Snapshots of our work: CBS, transgender reporting, Nike Athletics, 'Ex-gay' shutdown and more!

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Be sure to check out GLAAD's Blog each week for updates about our latest work to build support for LGBT equality through news, entertainment and online media.

GLAAD and American Apparel announced a renewal of their LGBT Pride partnership with a newly designed shirt to be released in conjunction with LGBT Pride Month. Fifteen percent of all net sales will benefit GLAAD’s work to share stories from the LGBT community that build support for equality. In a company first, American Apparel has designed a bi and transgender-inclusive t-shirt that reads "Lesbian, Gay, Bisexual, Transgender Pride." For the second consecutive year, the new t-shirt campaign will feature a transgender model. The company has also crafted its first American market campaign to feature gay and lesbian couples. The tank top version of the shirt is available now.

GLAAD staff met with CBS Entertainment President Nina Tassler and over a dozen senior executives in charge of entertainment programming at CBS for an honest discussion about CBS' recent history of problematic transgender media representations and ways in which GLAAD can help CBS create more fair and accurate portrayals of our community. The meeting stemmed from repeated problematic jokes on sitcoms like Mike & Molly and 2 Broke Girls, and from sensationalistic, exploitative trans characters on shows like CSI.

GLAAD's Spanish-language media team had a busy week! Our Spanish-Language Media director, Monica Trasandes, wrote a piece on the subject for the Huffington Post Voces. Monica also appeared this week on the CNN Latino show "Sin Limites Con Elizabeth Espinosa," to discuss hate speech. GLAAD also worked on a story about an HIV testing PSA done by Colombian music star Juanes which ran in and worked with La Opinion for a story on upcoming Supreme Court decisions on marriage equality. GLAAD was quoted in both.


On May 30 in Hollywood, California, a 22-year-old Latina transgender woman was brutally beaten by four men and left for dead.  Initial reports from a local LA affiliate were confusing, referring to the victim as both gay and transgender, and using male pronouns and the victim's male name. GLAAD worked with the Anti-Violence Project at the LA Gay & Lesbian Center and the Los Angeles Police Department to ensure that follow up reports accurately described the victim as a transgender woman, and used the name Vivian and female pronouns. During a press conference in which the LAPD offered a $25,000 reward for information that would lead to the arrest of her attackers, officers distributed GLAAD's guide on how to report when a transgender person is the victim of a crime. Subsequent news coverage of the press conference and the arrest of a suspect was accurate and respectful of Vivian's life as a transgender woman.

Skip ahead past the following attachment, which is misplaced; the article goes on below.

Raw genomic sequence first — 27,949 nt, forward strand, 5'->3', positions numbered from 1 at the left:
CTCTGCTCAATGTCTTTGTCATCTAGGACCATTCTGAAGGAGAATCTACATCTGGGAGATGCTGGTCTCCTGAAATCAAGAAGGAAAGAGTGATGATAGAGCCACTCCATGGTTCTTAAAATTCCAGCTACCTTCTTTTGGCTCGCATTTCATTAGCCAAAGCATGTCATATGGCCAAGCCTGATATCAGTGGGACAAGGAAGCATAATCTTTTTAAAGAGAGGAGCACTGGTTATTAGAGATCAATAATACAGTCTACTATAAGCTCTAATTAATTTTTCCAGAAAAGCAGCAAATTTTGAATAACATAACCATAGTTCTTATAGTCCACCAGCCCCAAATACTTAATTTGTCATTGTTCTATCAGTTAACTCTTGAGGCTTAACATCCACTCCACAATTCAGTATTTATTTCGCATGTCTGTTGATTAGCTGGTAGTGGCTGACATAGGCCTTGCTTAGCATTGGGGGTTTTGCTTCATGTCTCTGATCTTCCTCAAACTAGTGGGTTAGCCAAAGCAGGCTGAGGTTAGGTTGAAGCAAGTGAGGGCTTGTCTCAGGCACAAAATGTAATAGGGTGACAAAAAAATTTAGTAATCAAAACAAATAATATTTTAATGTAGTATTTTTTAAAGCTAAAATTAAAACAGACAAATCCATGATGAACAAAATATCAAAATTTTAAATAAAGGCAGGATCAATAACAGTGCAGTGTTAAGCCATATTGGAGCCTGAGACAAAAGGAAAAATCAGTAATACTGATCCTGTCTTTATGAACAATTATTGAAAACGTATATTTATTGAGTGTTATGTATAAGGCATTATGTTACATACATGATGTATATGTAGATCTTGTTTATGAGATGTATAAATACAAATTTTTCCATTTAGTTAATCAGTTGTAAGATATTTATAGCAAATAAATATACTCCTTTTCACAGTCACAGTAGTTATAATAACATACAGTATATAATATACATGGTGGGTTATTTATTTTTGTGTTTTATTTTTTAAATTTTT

Last week GLAAD was one of the participants in the second annual NIKE LGBT Sports Summit in Portland, OR.  The summit included more than one hundred participants, from LGBT athletes to advocates and allies, all focused on taking concrete action aimed at turning sports into an inclusive space for all. The summit featured guest speakers Fallon Fox and Jason Collins, and included representative from the United States Olympic Committee, GLSEN, NCAA, Athlete Ally, USA Wrestling, You Can Play; Campus Pride; StandUp Foundation; Equality Coaching Alliance, the Federation of Gay Games and ESPN.

When the 'ex-gay' group Exodus International announced it was shutting down, GLAAD was on it. When mainstream outlets were covering the story, GLAAD provided context and analysis to Reuters, the Los Angeles Times, and NBC. GLAAD alerted several media outlets of the story, providing context of Alan Chambers past anti-gay comments, which were documented in GLAAD's Commentator Accountability Project, as well as the improving relationship among Christians and LGBT people. 

GLAAD was a part of the New York Premiere of Call Me Kuchu. The film focuses on the difficulty for LGBT people in Uganda, the rise of the "kill the gays" bill, and the life and murder of gay advocate David Kato. Ross Murray, Director of News and Faith Initiatives, moderated a question and answer period with the filmmakers and several Ugandan LGBT activists.

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